With a PhD in Human-Computer Interaction, Aruna Balakrishnan is the digital world’s prime example of a people nerd. Through stints at the Google, RAND corporation, IBM, and Harvard School of Public Health, she’s devoted her career to understanding what makes people tick, and how that ticking works with technology.
When we sat down with Aruna, [now at Dropbox], she was the Principal User Researcher for Change.org, a website that helps people and organizations to host and manage campaigns to support reforms in education, animal rights, human rights, environmental protection, criminal justice, health and more. She spoke with dscout about how her role of researcher varies from organization to organization.
dscout: You actually started out as an engineer. What motivated the shift to user research?
Aruna Balakrishnan: There have been two fundamental strains connecting my career. The first is how people interact with technology, the second is how people collaborate and share information, particularly at scale.
At Harvard, I focused more on mechanical engineering, and my senior thesis was looking at how people type. I built an ergonomic keyboard. That was my introduction to research.
My thesis advisor was at the Harvard School of Public Health. That opened my eyes to that world of ergonomics and human-computer-interaction information technology. When I went to RAND, I started doing research around science and tech policy and health policy. It was about how people interact with technology and how technology influences society and policy.
Why is collaboration such a theme for you?
A lot of problems that we see in society are big. Rarely are big things solved by any individual. It often takes multiple people, multiple organizations. There’s a lot of inefficiencies when you collaborate, whether it’s remote or in person. It’s just inefficient.
For example, people want to share information that they have in common rather than share information that they don’t have in common, which could help them solve the problem faster. I like collaborating, so it’s natural.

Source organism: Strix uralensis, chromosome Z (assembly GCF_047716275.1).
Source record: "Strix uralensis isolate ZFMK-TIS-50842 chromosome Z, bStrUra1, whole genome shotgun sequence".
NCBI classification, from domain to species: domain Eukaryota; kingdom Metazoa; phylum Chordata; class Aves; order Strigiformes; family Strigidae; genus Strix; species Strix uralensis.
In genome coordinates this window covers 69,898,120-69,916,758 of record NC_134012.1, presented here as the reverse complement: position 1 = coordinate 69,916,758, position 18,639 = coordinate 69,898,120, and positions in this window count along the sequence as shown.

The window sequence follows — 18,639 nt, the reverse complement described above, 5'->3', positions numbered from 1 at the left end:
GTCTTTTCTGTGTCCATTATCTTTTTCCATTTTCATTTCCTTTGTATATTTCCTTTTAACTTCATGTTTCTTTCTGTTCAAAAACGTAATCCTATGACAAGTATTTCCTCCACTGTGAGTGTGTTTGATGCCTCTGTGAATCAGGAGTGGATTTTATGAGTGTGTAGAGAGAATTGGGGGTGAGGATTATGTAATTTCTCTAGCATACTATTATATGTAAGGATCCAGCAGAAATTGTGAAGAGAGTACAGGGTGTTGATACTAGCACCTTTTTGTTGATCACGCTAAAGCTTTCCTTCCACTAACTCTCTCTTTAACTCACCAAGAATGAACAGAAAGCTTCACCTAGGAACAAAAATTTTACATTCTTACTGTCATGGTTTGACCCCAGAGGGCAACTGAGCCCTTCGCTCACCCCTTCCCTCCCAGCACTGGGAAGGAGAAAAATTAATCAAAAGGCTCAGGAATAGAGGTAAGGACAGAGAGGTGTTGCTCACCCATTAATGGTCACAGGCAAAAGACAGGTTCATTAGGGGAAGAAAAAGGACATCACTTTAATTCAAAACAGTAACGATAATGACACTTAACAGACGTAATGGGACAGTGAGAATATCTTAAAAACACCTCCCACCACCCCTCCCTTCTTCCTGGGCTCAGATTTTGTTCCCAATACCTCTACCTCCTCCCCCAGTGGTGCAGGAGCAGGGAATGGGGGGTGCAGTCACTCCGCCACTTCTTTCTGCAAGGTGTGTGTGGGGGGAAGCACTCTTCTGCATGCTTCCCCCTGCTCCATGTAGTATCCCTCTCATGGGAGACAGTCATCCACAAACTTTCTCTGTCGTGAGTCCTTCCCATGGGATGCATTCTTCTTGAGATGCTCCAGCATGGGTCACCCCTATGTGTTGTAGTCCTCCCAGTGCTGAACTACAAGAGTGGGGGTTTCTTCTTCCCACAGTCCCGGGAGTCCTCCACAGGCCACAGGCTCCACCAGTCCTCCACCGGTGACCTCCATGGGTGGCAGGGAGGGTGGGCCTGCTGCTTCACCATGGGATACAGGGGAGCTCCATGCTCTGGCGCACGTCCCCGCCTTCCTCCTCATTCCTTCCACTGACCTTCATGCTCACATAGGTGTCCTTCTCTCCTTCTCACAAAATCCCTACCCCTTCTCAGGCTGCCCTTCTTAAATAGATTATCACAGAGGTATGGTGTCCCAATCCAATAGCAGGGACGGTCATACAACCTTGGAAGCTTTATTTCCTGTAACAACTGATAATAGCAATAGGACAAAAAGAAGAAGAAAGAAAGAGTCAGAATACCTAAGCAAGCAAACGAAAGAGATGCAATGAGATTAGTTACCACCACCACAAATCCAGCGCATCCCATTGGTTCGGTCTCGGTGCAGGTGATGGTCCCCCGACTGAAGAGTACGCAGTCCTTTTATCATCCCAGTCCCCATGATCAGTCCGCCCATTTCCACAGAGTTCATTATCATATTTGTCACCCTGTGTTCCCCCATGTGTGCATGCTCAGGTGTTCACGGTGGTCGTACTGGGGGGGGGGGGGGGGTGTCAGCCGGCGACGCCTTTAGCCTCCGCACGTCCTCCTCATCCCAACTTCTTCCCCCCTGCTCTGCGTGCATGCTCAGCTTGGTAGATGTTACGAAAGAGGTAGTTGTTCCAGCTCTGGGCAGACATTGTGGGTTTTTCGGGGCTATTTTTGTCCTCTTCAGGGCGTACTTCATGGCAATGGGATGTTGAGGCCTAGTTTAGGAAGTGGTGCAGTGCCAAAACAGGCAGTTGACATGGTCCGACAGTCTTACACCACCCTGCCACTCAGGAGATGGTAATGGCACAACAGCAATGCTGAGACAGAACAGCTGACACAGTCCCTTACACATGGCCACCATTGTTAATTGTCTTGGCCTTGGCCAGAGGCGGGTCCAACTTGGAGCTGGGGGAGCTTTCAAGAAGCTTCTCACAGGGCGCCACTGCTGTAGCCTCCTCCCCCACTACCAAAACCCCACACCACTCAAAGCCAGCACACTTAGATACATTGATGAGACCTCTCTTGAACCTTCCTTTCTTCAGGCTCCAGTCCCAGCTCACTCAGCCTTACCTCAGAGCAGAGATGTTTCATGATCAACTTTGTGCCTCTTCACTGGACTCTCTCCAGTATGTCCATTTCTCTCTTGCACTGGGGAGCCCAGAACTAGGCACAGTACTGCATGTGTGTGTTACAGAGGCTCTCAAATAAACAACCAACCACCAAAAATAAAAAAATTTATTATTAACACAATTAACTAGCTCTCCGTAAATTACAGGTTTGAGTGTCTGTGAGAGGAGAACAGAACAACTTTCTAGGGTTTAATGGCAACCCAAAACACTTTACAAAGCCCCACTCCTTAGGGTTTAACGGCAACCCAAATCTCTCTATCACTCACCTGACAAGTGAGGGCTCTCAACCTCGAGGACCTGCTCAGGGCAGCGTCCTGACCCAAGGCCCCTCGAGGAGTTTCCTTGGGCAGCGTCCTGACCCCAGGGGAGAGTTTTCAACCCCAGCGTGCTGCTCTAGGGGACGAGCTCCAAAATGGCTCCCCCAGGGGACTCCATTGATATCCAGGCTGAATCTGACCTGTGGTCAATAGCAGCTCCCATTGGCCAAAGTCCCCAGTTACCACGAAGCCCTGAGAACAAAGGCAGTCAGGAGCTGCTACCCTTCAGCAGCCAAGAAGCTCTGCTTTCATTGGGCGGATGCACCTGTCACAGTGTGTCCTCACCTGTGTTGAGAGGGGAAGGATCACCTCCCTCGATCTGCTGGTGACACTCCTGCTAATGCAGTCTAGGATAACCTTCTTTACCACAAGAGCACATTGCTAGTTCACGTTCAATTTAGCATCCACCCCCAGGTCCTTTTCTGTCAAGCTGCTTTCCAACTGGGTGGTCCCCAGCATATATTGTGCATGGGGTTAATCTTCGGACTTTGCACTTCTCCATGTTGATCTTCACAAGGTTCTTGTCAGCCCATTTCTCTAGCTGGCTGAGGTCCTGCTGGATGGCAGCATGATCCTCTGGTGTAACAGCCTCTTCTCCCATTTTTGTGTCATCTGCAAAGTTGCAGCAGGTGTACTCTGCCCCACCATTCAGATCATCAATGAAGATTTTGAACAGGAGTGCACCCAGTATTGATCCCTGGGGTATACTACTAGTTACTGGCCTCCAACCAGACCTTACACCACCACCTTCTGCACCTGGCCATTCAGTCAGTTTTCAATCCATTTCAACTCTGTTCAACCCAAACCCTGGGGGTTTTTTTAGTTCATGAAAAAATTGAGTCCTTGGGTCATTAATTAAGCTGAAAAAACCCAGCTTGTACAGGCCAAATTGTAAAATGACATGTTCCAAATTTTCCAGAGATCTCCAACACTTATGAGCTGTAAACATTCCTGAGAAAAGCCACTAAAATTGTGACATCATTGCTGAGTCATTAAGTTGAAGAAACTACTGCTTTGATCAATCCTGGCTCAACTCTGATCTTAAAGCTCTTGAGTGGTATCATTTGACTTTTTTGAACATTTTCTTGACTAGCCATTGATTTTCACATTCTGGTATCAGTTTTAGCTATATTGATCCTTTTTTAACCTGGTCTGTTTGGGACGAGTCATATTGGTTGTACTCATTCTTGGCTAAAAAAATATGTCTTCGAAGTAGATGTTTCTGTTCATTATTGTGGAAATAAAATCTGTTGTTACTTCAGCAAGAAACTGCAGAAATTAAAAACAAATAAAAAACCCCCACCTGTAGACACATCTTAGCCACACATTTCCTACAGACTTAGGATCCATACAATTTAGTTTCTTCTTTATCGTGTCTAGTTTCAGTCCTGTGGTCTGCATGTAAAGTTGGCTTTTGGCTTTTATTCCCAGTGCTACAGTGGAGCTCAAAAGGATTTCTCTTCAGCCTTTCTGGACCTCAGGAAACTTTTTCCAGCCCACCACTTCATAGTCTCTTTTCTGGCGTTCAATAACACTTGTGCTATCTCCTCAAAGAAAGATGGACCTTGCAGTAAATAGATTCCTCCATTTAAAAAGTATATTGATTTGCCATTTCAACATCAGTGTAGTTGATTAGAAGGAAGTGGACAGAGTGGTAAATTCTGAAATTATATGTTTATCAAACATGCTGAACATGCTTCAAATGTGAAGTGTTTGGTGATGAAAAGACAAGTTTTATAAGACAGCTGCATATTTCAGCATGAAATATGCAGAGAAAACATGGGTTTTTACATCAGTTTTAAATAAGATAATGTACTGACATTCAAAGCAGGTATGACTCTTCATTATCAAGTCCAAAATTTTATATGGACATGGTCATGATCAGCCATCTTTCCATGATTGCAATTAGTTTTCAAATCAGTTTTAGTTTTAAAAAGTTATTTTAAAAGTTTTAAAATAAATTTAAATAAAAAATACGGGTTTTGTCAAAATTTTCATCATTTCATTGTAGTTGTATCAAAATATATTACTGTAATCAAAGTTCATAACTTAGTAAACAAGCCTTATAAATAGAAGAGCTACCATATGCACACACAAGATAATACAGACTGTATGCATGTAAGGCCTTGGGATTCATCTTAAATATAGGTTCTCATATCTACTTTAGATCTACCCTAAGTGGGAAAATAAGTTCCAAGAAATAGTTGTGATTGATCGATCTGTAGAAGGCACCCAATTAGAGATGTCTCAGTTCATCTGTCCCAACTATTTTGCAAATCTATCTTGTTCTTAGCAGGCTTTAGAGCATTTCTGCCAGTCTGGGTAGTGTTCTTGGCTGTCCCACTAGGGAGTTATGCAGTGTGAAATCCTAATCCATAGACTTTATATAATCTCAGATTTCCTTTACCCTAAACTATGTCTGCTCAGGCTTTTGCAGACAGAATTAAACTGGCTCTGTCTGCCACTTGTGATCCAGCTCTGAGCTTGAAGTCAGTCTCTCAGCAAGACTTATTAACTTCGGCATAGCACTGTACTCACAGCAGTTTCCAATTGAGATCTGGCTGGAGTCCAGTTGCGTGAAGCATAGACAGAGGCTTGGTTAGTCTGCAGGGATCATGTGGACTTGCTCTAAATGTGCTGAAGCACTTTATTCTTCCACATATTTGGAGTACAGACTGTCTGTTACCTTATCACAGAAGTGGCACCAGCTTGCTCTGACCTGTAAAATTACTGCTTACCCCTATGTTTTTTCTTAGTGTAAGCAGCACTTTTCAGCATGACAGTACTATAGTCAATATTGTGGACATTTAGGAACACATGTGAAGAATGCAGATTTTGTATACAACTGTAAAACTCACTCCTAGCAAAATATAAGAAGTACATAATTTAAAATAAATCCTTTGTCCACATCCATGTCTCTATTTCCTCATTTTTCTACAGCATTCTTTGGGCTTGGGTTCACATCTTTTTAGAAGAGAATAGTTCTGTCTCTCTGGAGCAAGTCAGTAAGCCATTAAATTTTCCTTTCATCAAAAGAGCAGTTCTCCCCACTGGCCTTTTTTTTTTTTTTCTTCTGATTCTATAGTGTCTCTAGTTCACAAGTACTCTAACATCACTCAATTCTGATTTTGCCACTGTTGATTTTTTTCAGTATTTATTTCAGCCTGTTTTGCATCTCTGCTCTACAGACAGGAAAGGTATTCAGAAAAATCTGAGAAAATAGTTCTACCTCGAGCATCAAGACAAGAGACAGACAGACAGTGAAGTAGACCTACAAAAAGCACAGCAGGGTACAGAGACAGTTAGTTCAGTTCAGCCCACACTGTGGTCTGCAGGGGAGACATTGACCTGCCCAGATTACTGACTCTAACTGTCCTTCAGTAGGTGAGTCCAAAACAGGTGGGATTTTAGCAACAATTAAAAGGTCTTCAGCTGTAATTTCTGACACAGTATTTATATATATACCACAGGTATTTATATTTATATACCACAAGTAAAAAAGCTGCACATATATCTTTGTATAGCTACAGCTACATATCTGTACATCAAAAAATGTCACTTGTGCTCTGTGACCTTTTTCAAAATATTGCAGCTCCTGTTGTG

Rarely are big things solved by any individual.
You’ve been on the academic side, the corporate side, and now the non-profit side, how does that change things?
Change.org is actually a B Corporation, a private company that has a civic or social good mission. But, yes, it’s different. Companies like IBM and Google have a lot more resources to hand out.
At Change.org or in academia, sometimes you have to be scrappier. You have to think longer and harder to get to the core questions that you want to solve and prioritize.
Do you find the need for "scrappiness" to be advantageous?
Obviously, if we had more resources we could do more research. But if a researcher just goes and does some research, writes up a report, and hands it back, it’s just you, telling them your opinion. People haven’t witnessed the findings.
With limited resources, you rely upon your colleagues more to get help. I’m a research team of one, but I rely upon a really close collaboration with my colleagues who are not researchers. With this deep collaboration that I have with people on the marketing team, product team, engineers, and scientists, they all feel responsible for the findings because they were there for the user studies. They were there for all the interviews. They took notes. They helped me do the analysis.
I believe and have seen that joint ownership really enables research to have more influence. I think that’s been such a huge win for me to be able to make an impact in the company.
I believe and have seen that joint ownership really enables research to have more influence.
I would think that at a company of smaller size, other people would have even less time to help. But they’re the ones making time?
I’ve been very lucky at Change. They’ve been hungry for research from day one. When I joined the company a year and a half ago, they had a long list of questions that they needed answered. We’re not even halfway through that list.
Do you have a favorite research method?
That’s like choosing amongst your children! The best is whenever you can closely marry quantitative research with qualitative research, I think that is where the magic happens.
Kari Dean McCarthy is a seasoned brand communications strategist, award-winning filmmaker, and gnocchi expert.